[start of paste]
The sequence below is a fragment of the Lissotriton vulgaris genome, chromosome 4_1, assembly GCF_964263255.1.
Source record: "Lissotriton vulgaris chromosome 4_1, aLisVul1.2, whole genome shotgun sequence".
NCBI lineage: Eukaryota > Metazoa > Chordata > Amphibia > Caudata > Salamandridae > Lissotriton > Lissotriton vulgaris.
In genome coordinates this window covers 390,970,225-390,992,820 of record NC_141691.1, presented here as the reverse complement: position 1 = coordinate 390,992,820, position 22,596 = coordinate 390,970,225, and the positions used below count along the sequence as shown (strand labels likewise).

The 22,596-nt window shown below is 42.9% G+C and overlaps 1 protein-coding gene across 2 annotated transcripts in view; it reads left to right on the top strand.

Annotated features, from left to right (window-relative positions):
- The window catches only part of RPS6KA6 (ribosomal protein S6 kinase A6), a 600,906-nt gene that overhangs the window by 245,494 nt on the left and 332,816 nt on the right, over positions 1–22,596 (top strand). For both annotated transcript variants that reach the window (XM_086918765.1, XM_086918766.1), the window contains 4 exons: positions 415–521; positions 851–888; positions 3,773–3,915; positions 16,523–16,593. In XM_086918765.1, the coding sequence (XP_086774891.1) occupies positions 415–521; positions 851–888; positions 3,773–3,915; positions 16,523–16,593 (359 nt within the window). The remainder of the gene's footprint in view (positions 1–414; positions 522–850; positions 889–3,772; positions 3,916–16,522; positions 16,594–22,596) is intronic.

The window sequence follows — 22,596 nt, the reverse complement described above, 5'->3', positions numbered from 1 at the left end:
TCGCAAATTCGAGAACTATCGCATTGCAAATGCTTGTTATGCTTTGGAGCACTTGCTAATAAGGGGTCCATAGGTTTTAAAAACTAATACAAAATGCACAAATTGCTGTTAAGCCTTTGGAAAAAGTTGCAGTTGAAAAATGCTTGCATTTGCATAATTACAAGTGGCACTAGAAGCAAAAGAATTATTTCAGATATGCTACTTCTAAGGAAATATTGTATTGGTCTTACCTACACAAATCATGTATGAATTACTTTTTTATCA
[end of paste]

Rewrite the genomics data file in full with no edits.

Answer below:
The sequence below is a fragment of the Lissotriton vulgaris genome, chromosome 4_1, assembly GCF_964263255.1.
Source record: "Lissotriton vulgaris chromosome 4_1, aLisVul1.2, whole genome shotgun sequence".
NCBI lineage: Eukaryota > Metazoa > Chordata > Amphibia > Caudata > Salamandridae > Lissotriton > Lissotriton vulgaris.
In genome coordinates this window covers 390,970,225-390,992,820 of record NC_141691.1, presented here as the reverse complement: position 1 = coordinate 390,992,820, position 22,596 = coordinate 390,970,225, and the positions used below count along the sequence as shown (strand labels likewise).

The 22,596-nt window shown below is 42.9% G+C and overlaps 1 protein-coding gene across 2 annotated transcripts in view; it reads left to right on the top strand.

Annotated features, from left to right (window-relative positions):
- The window catches only part of RPS6KA6 (ribosomal protein S6 kinase A6), a 600,906-nt gene that overhangs the window by 245,494 nt on the left and 332,816 nt on the right, over positions 1–22,596 (top strand). For both annotated transcript variants that reach the window (XM_086918765.1, XM_086918766.1), the window contains 4 exons: positions 415–521; positions 851–888; positions 3,773–3,915; positions 16,523–16,593. In XM_086918765.1, the coding sequence (XP_086774891.1) occupies positions 415–521; positions 851–888; positions 3,773–3,915; positions 16,523–16,593 (359 nt within the window). The remainder of the gene's footprint in view (positions 1–414; positions 522–850; positions 889–3,772; positions 3,916–16,522; positions 16,594–22,596) is intronic.

The window sequence follows — 22,596 nt, the reverse complement described above, 5'->3', positions numbered from 1 at the left end:
TCGCAAATTCGAGAACTATCGCATTGCAAATGCTTGTTATGCTTTGGAGCACTTGCTAATAAGGGGTCCATAGGTTTTAAAAACTAATACAAAATGCACAAATTGCTGTTAAGCCTTTGGAAAAAGTTGCAGTTGAAAAATGCTTGCATTTGCATAATTACAAGTGGCACTAGAAGCAAAAGAATTATTTCAGATATGCTACTTCTAAGGAAATATTGTATTGGTCTTACCTACACAAATCATGTATGAATTACTTTTTTATCA